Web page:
Zimbabwe is planning to send more than 300 soldiers to Mozambique to train a battalion, which will fight against an Islamic State-linked insurgency.
According to the state-controlled Herald newspaper, Defence Minister Oppah Muchinguri-Kashiri told reporters in Harare today that the soldiers will consist of 303 trainers and one specialist officer, who is expected to be based at the Southern African Development Community (SADC) Force Headquarters in the country’s capital city, Maputo.
Kashiri is quoted by the newspapers as saying parliament would be informed about the planned deployment of the soldiers in accordance with some provisions of the Constitution of Zimbabwe.
Section 214 of the Constitution of Zimbabwe stipulates that “when the Defence Forces are deployed in Zimbabwe to assist in the maintenance of public order or outside Zimbabwe; the President must cause Parliament to be informed, promptly and in appropriate detail, of the reasons for their deployment and where they are deployed in Zimbabwe, the place where they are deployed; where they are deployed outside Zimbabwe, the country in which they are deployed.”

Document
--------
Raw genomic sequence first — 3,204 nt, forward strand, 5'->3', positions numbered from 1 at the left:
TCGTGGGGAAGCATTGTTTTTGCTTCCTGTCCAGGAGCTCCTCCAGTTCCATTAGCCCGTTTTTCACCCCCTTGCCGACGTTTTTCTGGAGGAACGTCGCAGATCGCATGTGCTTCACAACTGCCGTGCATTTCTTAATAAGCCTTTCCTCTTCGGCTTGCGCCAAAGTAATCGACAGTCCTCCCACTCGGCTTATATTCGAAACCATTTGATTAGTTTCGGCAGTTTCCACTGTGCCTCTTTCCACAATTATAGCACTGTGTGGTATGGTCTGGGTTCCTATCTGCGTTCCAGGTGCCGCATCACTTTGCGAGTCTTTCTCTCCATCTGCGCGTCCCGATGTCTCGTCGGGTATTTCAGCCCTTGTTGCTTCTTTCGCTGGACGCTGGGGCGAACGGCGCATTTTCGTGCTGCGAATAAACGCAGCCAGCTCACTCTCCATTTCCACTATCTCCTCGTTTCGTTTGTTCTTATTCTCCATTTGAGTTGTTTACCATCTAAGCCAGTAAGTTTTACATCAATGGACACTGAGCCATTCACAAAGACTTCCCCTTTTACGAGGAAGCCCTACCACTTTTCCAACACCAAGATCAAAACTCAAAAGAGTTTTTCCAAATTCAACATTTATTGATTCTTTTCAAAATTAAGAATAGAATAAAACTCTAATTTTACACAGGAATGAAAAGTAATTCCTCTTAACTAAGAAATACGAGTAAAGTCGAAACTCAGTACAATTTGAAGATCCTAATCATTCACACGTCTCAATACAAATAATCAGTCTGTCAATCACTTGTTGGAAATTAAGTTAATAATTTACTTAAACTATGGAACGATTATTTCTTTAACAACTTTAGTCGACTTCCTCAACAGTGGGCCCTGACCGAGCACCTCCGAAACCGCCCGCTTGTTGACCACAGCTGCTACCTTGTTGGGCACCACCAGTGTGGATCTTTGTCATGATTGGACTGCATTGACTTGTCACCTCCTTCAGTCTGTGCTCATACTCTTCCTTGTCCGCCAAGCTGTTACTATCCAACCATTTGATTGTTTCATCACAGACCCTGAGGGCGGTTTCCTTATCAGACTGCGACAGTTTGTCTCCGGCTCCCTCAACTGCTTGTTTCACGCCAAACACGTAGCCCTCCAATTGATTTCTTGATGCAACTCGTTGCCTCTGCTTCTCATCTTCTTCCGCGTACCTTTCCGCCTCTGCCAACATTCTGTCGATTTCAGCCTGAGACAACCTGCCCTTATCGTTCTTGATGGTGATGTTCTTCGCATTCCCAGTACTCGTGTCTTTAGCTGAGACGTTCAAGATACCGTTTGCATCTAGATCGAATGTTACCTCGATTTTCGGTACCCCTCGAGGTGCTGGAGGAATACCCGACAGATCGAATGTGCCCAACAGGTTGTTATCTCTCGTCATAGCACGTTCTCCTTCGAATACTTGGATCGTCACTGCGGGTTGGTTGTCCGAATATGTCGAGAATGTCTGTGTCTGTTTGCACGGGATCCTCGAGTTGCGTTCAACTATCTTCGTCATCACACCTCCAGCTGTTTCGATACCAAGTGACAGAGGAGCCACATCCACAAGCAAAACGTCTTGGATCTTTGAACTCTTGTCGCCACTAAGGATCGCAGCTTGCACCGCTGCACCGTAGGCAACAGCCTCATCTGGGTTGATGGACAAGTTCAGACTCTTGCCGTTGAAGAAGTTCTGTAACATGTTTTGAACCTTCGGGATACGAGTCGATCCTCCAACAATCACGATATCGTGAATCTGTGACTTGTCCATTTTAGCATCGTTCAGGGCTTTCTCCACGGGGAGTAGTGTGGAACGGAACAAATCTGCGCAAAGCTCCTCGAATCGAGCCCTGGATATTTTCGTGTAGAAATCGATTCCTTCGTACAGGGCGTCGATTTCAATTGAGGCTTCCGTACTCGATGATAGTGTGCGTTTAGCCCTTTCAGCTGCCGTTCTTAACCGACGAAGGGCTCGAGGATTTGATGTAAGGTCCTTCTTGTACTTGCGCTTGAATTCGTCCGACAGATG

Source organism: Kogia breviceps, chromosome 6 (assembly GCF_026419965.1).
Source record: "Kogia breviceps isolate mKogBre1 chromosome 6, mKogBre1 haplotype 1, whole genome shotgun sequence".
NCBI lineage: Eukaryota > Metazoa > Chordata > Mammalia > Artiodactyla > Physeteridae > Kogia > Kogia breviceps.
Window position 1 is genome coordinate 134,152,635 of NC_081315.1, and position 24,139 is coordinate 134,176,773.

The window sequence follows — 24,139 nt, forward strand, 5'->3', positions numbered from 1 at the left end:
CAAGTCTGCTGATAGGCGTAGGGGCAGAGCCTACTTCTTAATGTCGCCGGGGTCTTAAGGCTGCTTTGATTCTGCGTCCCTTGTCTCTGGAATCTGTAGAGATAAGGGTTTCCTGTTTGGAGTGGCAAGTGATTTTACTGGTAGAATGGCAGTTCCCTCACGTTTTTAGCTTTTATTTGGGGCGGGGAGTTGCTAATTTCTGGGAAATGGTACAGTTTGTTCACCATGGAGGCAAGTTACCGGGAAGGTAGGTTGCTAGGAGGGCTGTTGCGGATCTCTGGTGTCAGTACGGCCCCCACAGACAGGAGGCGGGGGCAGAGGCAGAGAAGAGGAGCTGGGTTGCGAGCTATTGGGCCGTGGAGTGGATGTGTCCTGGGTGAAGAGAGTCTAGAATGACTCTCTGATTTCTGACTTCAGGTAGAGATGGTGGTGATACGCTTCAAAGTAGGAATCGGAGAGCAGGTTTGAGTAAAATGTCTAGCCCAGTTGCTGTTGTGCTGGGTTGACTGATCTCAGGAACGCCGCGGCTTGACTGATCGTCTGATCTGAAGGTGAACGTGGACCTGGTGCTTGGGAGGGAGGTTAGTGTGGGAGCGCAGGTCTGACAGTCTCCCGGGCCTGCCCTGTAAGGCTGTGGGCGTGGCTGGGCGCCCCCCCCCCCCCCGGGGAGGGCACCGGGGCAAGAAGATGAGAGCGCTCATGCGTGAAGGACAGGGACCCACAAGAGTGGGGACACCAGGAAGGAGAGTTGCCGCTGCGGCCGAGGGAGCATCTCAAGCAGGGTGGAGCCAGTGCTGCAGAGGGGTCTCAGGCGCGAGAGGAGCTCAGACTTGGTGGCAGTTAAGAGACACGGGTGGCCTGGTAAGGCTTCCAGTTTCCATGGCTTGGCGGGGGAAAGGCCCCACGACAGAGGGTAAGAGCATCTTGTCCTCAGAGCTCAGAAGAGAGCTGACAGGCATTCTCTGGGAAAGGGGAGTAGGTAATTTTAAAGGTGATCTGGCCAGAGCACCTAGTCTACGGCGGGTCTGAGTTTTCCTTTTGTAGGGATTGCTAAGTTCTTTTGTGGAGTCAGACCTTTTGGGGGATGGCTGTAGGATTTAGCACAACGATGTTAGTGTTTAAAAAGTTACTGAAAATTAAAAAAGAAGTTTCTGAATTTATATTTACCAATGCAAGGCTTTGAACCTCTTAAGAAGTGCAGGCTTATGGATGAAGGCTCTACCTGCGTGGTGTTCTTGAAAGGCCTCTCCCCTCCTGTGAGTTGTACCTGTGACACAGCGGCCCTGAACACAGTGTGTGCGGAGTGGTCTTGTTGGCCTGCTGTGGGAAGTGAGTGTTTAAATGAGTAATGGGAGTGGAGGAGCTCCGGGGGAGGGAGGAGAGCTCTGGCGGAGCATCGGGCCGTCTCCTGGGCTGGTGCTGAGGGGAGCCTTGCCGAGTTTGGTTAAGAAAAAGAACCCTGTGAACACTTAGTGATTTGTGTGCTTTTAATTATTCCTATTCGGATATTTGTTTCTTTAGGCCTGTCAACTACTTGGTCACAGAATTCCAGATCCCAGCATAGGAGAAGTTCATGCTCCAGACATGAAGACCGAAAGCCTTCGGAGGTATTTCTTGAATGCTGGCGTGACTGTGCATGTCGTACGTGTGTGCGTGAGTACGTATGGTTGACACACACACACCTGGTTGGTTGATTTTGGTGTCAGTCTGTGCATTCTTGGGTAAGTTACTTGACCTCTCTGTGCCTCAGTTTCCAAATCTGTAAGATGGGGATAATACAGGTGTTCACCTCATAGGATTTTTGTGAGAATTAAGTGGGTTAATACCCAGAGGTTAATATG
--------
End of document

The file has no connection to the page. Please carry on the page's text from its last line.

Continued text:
Reuters reports that South African President Cyril Ramaphosa has authorized the use of 1,495 members of the military to help Mozambique fight the Islamic State-linked insurgency.
The use of the South African National Defence Force (SANDF) comes after southern African regional bloc SADC last month approved the deployment of troops to Mozambique to combat a conflict which began in 2017 and has killed thousands.
Ramaphosa said the SANDF personnel would be used between July 15 and October 15 at an expected cost of 984 million rand ($66.3 million), a letter sent to the speaker of parliament showed.
In the letter. Ramaphosa referred specifically to authorizing the employment of SANDF members and did not spell out how many of those would be soldiers deployed on Mozambican soil.
The conflict in Mozambique's northern Cabo Delgado province has displaced hundreds of thousands and brought a natural gas project led by French energy company Total Energies to a grinding halt.
At the time SADC nations authorized the deployment of the bloc's standby force, they did not say how many troops would be involved.
Ramaphosa's letter said South Africa's military would help Mozambique combat "acts of terrorism and violent extremists that affected the area of Cabo Delgado." (Reporting for Reuters - Alexander Winning; Editing by Nick Macfie)